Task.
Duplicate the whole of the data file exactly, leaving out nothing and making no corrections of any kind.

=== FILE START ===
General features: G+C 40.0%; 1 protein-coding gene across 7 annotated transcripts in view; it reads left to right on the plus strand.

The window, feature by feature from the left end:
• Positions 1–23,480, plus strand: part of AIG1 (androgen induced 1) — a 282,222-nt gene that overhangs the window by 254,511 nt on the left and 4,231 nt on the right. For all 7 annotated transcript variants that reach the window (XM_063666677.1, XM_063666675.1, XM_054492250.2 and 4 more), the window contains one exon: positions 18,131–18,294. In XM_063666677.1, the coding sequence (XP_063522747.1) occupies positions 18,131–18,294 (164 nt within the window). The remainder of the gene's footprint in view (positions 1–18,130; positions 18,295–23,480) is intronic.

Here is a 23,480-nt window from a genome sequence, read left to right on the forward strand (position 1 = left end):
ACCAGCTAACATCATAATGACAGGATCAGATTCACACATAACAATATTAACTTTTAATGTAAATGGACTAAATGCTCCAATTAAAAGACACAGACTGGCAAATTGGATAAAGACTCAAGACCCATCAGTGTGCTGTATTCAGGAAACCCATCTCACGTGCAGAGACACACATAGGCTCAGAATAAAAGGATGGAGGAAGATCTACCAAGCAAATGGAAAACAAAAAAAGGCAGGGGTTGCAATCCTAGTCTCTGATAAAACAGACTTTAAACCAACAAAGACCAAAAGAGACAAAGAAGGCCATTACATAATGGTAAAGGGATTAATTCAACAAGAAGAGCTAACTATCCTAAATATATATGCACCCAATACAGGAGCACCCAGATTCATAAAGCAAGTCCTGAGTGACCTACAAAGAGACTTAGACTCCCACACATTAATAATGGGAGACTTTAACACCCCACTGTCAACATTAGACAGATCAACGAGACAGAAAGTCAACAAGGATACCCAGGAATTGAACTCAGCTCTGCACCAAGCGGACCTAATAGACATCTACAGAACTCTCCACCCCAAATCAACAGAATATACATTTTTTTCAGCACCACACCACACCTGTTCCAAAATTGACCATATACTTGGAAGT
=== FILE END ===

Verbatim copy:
General features: G+C 40.0%; 1 protein-coding gene across 7 annotated transcripts in view; it reads left to right on the plus strand.

The window, feature by feature from the left end:
• Positions 1–23,480, plus strand: part of AIG1 (androgen induced 1) — a 282,222-nt gene that overhangs the window by 254,511 nt on the left and 4,231 nt on the right. For all 7 annotated transcript variants that reach the window (XM_063666677.1, XM_063666675.1, XM_054492250.2 and 4 more), the window contains one exon: positions 18,131–18,294. In XM_063666677.1, the coding sequence (XP_063522747.1) occupies positions 18,131–18,294 (164 nt within the window). The remainder of the gene's footprint in view (positions 1–18,130; positions 18,295–23,480) is intronic.

Here is a 23,480-nt window from a genome sequence, read left to right on the forward strand (position 1 = left end):
ACCAGCTAACATCATAATGACAGGATCAGATTCACACATAACAATATTAACTTTTAATGTAAATGGACTAAATGCTCCAATTAAAAGACACAGACTGGCAAATTGGATAAAGACTCAAGACCCATCAGTGTGCTGTATTCAGGAAACCCATCTCACGTGCAGAGACACACATAGGCTCAGAATAAAAGGATGGAGGAAGATCTACCAAGCAAATGGAAAACAAAAAAAGGCAGGGGTTGCAATCCTAGTCTCTGATAAAACAGACTTTAAACCAACAAAGACCAAAAGAGACAAAGAAGGCCATTACATAATGGTAAAGGGATTAATTCAACAAGAAGAGCTAACTATCCTAAATATATATGCACCCAATACAGGAGCACCCAGATTCATAAAGCAAGTCCTGAGTGACCTACAAAGAGACTTAGACTCCCACACATTAATAATGGGAGACTTTAACACCCCACTGTCAACATTAGACAGATCAACGAGACAGAAAGTCAACAAGGATACCCAGGAATTGAACTCAGCTCTGCACCAAGCGGACCTAATAGACATCTACAGAACTCTCCACCCCAAATCAACAGAATATACATTTTTTTCAGCACCACACCACACCTGTTCCAAAATTGACCATATACTTGGAAGT